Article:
Over the next two years, they produced songs for many rappers. As of 1992, Ju-Ju had not appeared on a record but Fashion and Psycho Les appeared on tracks that he produced. The Beatnuts made their name as remix specialists by remixing songs for Monie Love, Cypress Hill, MC Lyte, Da Lench Mob, Naughty by Nature and, of course, Jomanda, as well as many others. Here, they serve up the fine Vibes Mix and it's Instrumental counterpart. My personal favourite is their Lounge Mix which has a nice smooth feel to it. Enjoy!

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  • Original Mix
  • Nubia Soul Remix
  • Lounge Mix
  • Vibes Mix
  • Vibes Instrumental
  • Jazzy Version
The Download Link is here: Download
Filename: Jomanda.rar Filesize: 42 MB

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Friday, 9 October 2009

Serenade - Friend Not A Lover 1993

Mission Records 12 MISH 4
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What can I say, I have no info on Serenade but they were produced and mixed by The Ethnic Boyz. The song is written by Marcus Johnson, Mark Beswick and Steve Campbell. The music is published through Passion Music Ltd. which is associated with good independent soul releases.

Sweet Mercy and Bush Beat are House mixes by Eric Powell and Joti Sidhu. They didn't impress then and they leave me cold now. Just my opinion of course?
  • R&B Mix
  • Hip Hop Mix
  • Dub Vocal Mix
  • Sweet Mercy Mix
  • Bush Beat Mix
The Download Link is here: Download
Filename: Serenade.rar Filesize: 45.19 MB

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Sunday, 4 October 2009

Blue Zone - Thinking Of His Baby 1987

Rockin' Horse Records RHT 115
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Devaney & Morris were indeed a Big Thing. Ian Devaney (Trombone and Guitar) and Andy Morris (Trumpet and Flugelhorn) made a fair impact on the UK dancefloors. Two very competent producers, both contributing keyboards, backing vocals and writing skills.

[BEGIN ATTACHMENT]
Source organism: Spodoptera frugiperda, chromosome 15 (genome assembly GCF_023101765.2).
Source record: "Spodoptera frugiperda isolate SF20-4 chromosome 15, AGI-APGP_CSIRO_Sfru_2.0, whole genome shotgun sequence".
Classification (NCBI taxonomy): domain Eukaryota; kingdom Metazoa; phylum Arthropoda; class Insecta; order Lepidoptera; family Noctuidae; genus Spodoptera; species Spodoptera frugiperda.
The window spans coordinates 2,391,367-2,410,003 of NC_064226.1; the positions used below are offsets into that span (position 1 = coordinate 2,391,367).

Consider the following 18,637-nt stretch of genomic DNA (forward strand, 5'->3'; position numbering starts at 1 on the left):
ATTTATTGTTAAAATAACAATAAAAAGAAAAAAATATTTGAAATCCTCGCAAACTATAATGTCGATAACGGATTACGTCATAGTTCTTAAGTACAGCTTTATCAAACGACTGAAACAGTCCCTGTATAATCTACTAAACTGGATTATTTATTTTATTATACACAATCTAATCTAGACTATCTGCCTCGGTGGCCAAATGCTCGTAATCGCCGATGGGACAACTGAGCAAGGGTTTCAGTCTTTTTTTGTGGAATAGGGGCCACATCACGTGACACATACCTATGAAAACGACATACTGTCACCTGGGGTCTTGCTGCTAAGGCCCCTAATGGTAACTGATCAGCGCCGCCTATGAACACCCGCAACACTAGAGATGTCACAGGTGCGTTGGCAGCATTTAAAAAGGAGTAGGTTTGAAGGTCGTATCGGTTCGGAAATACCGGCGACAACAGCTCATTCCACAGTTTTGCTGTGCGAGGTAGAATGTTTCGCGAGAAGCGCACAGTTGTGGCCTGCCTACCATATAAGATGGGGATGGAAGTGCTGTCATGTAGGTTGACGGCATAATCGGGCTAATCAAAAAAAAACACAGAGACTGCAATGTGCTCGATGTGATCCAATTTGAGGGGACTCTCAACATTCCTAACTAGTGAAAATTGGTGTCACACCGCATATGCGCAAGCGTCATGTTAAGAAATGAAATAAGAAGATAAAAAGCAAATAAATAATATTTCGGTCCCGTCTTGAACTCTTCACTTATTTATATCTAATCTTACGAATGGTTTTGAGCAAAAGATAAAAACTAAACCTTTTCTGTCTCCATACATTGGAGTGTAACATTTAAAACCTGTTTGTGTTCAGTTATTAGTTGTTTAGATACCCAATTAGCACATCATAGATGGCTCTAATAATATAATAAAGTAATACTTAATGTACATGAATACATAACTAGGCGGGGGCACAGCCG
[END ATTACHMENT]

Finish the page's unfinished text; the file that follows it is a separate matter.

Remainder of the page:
Blue Zone (simply called Blue Zone in the UK and Europe, Blue Zone UK in the United States) was something extra special. This project introduced the planet to the vocal stylings of 'The Rochdale Lass', Lisa Stansfield, who also contributed lyrics to the songwriting.

After the the singles 'On Fire', 'Thinking About His Baby' and 'Jackie', all released in 1987, the 'Big Thing' album was released in 1988 (all but one of the songs written by Stansfield/Devaney/Morris) and then the trio and label Arista decided to focus on Lisa's solo career. Morris would co-write and co-produce the first three Stansfield albums before departing the trio.

Thinking About His Baby is stark bilge, in my humble opinion of course, it's all about Big Thing on the flip which is an absolute gem of a track. Funny enough, side 1 is engraved RHTX (X scratched out) 115 (A1 scratched out) A2, which might indicate that they intended to change Big Thing to the lead track. Unfortunately, it's marked RHT 115 B1 which doesn't support that argument?

Devaney and Stansfield would eventually marry and now own a music publishing business and continue to write and record together.

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  • Thinking About His Baby (Extended)
  • Big Thing (Extended)
The The Download Link is here: Download
Filename: Blue Zone.rar Size: 32.61 MB